Furthermore, Guerres mentioned that if Israel should implement the plan, it’ll grievously harm the prospect of a two-state solution. Here’s a brief of what the UN chief said during the virtual meeting:
“It’ll grievously harm the prospect of a two-state solution and undercut the possibilities of a renewal of negotiations”. “So, I call on the Israeli government to abandon its annexation plans.”
Here’s a screenshot of UN’s take on Israel’s plans to annex some significant parts in the West Bank:
Lawmakers Claim Not To Support The Plan
According to a letter signed by over 1,000 lawmakers from across 25 European countries, Israel’s annexation plan would be fatal to the prospects of Israeli-Palestinian peace. The decision came from several politicians across different countries, including the United Kingdom, Germany, France, and many more.
The letter concluded by stating that:
“Acquisition of territory by force has no place in 2020 and must have commensurate consequences.”
Germany And France
Apart from the UN chief, Germany, and France’s Foreign Ministers have also chosen not to support the plans by Israel to annex Jordan Valley and some parts of West Bank.
According to reports, both ministers, Jean-Yves Le Drian and Heiko Maas urged Israel to rethink its annexation plan. That came shortly after a meeting between the two ministers.
“Our goal is still to prevent any annexation in violation of international law in the first place, “ said Drian.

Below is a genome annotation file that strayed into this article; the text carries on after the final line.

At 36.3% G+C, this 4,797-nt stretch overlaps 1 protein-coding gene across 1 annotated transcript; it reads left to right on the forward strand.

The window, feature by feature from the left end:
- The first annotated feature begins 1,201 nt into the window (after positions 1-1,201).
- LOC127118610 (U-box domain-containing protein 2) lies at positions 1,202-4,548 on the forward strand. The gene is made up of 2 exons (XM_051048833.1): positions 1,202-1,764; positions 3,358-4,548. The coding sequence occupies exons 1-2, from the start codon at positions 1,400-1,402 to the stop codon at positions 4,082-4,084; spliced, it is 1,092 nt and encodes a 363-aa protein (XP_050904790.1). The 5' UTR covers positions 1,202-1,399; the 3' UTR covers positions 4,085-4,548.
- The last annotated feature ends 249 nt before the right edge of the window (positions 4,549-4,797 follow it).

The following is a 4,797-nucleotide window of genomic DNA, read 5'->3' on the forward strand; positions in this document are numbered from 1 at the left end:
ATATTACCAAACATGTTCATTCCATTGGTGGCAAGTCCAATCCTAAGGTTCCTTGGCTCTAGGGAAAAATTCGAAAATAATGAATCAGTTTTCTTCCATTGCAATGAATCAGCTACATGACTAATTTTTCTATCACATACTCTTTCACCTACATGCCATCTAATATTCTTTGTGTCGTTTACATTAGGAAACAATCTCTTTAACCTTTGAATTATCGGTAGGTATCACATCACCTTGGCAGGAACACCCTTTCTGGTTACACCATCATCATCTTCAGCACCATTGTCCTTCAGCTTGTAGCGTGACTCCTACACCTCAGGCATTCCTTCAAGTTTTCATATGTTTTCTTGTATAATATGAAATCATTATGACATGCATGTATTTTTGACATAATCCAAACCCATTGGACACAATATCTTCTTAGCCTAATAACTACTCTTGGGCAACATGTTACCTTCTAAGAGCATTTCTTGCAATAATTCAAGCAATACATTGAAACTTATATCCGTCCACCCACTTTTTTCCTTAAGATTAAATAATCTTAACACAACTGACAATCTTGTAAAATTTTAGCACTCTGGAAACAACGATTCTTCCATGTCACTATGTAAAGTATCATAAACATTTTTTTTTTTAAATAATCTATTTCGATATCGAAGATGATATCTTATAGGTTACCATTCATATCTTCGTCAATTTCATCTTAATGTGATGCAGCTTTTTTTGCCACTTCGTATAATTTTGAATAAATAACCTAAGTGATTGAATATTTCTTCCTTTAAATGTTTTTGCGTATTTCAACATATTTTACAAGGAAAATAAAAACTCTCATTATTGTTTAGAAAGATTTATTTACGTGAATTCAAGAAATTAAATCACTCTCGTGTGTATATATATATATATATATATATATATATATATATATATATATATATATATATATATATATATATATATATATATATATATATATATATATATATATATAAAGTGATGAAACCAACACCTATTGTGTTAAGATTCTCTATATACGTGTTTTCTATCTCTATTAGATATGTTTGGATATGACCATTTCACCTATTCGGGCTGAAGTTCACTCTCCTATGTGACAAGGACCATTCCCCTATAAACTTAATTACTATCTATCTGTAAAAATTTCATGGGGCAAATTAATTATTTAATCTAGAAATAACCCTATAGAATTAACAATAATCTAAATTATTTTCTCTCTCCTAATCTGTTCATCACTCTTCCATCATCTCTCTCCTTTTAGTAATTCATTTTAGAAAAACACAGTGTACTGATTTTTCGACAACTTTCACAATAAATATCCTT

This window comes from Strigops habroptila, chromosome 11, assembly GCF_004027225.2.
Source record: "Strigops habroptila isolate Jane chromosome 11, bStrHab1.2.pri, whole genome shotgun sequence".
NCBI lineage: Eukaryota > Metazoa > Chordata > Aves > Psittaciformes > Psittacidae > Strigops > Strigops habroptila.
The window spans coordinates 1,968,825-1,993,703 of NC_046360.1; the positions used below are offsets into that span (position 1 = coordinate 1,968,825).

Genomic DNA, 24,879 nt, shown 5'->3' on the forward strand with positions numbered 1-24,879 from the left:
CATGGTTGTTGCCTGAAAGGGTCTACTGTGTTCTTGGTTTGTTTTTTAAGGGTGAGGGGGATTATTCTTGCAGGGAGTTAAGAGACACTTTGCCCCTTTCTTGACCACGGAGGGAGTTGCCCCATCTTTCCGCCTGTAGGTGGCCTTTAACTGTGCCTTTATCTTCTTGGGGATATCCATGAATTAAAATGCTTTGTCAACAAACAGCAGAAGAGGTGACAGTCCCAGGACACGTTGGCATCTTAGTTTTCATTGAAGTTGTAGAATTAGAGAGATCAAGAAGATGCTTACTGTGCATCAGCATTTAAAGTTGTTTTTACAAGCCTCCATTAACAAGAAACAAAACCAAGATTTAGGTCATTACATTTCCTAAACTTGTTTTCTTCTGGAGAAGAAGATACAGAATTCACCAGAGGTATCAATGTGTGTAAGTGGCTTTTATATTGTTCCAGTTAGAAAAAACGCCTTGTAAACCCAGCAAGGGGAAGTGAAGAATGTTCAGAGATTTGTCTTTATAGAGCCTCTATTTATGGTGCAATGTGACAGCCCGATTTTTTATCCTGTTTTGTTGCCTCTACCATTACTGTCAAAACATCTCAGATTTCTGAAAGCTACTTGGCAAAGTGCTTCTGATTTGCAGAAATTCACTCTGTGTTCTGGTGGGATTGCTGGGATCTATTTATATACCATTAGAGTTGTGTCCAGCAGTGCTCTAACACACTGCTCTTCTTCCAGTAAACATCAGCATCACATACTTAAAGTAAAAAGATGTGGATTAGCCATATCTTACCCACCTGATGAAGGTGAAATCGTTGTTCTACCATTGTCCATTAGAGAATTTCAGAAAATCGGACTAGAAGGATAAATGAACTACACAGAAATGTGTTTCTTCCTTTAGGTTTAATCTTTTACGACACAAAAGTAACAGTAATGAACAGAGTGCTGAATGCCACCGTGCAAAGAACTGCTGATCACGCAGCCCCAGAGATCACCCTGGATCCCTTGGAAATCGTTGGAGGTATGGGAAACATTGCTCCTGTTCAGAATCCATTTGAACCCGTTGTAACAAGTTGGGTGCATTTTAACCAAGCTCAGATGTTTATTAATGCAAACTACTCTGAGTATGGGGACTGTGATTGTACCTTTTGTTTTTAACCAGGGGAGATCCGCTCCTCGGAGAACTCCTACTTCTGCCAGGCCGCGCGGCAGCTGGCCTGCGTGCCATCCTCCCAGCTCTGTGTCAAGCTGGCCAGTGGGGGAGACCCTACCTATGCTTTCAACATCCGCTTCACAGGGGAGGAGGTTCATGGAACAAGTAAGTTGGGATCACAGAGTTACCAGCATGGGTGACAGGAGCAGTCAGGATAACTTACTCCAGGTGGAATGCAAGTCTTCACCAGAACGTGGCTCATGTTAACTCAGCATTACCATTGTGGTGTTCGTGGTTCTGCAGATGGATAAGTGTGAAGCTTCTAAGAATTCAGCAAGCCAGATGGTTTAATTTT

United Arab Emirates
Similarly, a top diplomat from the United Arab Emirates, Yousef al-Otaiba also appealed to Netanyahu, to drop the plan. Here’s what Mr al-Otaiba wrote in a watershed article, titled “It’s Either Annexation or Normalization”
“Annexation will definitely, and immediately, reverse all of the Israeli aspirations for improved security, economic and cultural ties with the Arab world and the United Arab Emirates.”
In February, the European Union’s foreign policy chief, Josep Borrell mentioned that the EU will not support Israel’s annexation plan. Giving a reason for that, Borrell said if Israel should implement it, it could bring a lot of challenges. However, it’s still unclear what the challenges will look like as predicted by the foreign policy chief.
Jordan’s Prime Minister has warned that his country could review its relationship with Israel over the Tel Aviv’s plan to extend its sovereignty over the West Bank
“We will not accept unilateral Israeli moves to annex Palestinian lands and we would be forced to review all aspects of our relations with Israel”, the PM said. Al-Razzaz accused Israel of taking advantage of the coronavirus pandemic to implement “unilateral moves on the ground”.
Jordan’s King Abdullah II said, “a massive conflict with the Hashemite Kingdom of Jordan” will be initiated if Israel is allowed to annex West Bank.
“New Zealand is a long-standing supporter of Israel’s right to live in peace and security. However, successive New Zealand governments have also been clear that Israeli settlements are in violation of international law and have negative implications for the peace process,” Foreign Minister Winston Peters said in a statement.